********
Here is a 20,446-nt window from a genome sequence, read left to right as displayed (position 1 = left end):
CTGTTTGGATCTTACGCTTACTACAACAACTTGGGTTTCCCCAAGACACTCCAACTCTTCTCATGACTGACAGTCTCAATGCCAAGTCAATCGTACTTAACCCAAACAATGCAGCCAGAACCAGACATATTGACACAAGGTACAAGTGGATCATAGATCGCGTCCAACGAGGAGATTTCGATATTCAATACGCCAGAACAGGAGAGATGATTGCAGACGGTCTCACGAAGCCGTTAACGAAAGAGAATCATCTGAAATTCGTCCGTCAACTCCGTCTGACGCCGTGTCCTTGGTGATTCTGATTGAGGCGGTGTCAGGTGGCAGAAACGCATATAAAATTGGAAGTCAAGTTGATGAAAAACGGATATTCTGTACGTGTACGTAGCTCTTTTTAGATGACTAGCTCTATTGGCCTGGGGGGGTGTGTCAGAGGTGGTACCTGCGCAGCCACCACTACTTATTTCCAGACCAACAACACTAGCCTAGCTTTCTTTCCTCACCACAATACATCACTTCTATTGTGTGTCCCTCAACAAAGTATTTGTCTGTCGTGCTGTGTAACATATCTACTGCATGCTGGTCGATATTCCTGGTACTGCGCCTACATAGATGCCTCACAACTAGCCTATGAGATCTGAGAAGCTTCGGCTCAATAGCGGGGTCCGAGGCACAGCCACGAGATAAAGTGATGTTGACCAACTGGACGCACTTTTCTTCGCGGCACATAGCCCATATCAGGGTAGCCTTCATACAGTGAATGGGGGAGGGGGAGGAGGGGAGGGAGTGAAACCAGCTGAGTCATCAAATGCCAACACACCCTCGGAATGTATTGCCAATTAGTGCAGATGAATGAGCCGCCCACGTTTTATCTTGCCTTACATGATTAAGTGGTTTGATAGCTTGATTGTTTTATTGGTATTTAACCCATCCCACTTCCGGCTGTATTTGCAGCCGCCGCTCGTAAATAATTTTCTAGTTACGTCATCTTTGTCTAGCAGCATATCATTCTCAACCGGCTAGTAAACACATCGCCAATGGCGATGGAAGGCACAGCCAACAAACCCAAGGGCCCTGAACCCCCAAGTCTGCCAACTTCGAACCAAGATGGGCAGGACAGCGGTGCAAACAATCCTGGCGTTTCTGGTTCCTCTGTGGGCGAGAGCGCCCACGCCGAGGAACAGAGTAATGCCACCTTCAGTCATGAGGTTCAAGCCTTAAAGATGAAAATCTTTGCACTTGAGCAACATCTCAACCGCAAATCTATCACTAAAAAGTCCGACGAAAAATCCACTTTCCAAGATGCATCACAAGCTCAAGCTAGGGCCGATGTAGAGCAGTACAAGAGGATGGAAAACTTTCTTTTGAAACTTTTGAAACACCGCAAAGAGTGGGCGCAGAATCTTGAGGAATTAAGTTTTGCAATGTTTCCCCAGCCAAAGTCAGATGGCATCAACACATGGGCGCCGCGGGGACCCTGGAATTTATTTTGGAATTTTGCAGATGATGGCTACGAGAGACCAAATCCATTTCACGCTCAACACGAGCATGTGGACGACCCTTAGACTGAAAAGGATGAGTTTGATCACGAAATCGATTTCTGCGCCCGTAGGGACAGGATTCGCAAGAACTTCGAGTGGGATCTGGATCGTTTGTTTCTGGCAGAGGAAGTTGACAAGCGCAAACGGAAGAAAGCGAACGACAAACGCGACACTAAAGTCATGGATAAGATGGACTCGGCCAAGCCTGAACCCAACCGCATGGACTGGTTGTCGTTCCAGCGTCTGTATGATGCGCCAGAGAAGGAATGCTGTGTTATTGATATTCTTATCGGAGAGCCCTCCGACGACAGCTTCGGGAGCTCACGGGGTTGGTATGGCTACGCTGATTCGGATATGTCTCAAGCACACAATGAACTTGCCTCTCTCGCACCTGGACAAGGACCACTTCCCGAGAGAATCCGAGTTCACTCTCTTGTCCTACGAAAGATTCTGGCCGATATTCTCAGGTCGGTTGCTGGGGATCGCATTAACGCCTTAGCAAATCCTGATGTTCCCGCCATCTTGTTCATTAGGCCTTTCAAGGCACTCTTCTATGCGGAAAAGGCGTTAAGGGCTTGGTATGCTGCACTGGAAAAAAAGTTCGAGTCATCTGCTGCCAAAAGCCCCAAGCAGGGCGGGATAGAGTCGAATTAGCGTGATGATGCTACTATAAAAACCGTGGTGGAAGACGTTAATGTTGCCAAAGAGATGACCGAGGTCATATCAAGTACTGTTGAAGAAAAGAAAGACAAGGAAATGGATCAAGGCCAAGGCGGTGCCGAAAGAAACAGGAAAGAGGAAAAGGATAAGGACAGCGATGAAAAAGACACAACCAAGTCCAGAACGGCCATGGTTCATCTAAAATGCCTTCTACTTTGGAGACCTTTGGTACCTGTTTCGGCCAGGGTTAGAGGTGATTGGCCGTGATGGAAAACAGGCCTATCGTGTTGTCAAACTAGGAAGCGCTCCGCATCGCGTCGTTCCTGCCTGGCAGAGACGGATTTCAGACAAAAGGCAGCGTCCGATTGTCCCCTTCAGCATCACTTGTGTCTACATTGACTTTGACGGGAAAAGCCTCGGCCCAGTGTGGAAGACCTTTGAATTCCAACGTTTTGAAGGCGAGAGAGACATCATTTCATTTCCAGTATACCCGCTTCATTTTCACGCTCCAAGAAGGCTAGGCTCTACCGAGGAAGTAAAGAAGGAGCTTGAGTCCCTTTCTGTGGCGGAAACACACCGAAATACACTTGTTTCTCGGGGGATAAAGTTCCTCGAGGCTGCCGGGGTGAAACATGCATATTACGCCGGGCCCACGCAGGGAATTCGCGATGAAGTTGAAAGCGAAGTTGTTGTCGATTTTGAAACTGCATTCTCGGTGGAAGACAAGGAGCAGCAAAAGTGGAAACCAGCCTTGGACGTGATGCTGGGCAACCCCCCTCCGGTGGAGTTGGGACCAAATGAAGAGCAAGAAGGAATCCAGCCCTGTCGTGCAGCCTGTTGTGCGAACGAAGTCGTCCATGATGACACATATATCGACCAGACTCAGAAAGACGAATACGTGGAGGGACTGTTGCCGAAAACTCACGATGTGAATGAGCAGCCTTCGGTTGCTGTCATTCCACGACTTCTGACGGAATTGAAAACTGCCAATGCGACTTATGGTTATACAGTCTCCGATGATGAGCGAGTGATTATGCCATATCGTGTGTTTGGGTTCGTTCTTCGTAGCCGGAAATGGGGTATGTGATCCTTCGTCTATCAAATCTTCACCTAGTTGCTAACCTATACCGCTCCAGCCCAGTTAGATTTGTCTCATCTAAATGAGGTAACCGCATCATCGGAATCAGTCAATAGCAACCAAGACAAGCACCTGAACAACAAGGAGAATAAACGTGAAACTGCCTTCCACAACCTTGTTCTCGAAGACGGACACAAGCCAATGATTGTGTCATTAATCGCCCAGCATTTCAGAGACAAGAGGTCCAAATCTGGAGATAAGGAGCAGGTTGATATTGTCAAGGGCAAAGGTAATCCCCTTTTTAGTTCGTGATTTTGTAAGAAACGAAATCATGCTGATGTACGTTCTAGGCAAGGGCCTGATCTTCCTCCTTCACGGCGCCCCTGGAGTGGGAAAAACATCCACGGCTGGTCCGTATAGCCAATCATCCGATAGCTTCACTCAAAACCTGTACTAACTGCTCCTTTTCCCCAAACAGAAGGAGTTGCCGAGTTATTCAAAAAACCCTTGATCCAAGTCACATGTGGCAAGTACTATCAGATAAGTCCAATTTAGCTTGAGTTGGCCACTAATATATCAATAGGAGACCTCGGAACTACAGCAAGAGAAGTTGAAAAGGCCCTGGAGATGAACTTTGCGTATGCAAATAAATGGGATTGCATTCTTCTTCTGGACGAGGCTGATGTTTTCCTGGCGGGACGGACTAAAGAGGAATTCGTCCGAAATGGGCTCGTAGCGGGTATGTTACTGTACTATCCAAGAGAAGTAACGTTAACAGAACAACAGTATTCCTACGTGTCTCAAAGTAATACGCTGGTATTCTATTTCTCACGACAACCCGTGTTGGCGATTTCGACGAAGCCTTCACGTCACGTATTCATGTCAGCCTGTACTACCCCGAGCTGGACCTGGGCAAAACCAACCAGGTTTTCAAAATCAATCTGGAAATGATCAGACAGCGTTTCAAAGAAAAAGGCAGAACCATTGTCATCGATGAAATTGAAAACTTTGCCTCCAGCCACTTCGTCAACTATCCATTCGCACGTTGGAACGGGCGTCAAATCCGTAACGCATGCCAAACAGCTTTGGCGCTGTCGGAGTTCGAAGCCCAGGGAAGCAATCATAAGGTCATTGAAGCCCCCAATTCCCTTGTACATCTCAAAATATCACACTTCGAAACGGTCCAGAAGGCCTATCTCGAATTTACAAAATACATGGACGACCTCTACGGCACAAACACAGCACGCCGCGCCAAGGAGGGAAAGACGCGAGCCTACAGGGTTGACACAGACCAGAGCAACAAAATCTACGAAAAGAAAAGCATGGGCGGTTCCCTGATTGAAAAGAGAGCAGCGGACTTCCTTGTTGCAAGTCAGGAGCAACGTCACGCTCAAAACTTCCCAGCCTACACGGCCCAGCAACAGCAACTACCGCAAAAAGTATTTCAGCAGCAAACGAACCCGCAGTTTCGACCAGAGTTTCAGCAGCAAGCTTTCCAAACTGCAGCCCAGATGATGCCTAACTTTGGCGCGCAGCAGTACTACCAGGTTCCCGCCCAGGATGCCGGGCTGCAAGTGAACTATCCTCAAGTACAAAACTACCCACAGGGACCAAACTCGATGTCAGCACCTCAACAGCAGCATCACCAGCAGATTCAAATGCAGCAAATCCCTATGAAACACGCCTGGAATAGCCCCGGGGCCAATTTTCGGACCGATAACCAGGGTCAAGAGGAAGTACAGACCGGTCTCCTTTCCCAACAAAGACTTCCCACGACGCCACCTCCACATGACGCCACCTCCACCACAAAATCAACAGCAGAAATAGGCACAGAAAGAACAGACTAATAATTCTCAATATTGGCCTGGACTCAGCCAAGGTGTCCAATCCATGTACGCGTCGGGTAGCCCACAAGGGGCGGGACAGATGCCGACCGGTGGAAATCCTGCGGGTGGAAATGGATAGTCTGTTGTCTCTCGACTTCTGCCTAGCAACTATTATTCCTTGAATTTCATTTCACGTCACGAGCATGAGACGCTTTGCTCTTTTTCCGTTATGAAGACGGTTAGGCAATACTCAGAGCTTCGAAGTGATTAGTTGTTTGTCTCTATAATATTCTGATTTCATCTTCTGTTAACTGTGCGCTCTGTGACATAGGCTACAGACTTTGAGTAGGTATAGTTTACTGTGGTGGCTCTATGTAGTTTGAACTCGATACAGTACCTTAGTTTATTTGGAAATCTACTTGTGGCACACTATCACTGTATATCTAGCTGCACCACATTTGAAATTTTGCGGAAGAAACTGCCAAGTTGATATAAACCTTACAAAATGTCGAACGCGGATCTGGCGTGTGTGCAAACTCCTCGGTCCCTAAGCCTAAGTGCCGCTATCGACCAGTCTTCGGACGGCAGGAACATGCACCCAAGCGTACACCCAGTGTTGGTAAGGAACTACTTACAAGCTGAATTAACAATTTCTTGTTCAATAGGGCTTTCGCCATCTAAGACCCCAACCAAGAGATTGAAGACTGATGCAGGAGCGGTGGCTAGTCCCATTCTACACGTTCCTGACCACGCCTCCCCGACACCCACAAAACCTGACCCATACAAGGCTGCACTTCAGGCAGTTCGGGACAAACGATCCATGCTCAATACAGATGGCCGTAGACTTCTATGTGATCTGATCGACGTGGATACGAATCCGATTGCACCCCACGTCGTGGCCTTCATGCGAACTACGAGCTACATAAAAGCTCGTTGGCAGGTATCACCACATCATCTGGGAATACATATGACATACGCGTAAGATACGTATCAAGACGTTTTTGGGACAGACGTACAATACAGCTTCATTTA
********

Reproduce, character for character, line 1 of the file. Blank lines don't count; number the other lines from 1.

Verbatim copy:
Here is a 20,446-nt window from a genome sequence, read left to right as displayed (position 1 = left end):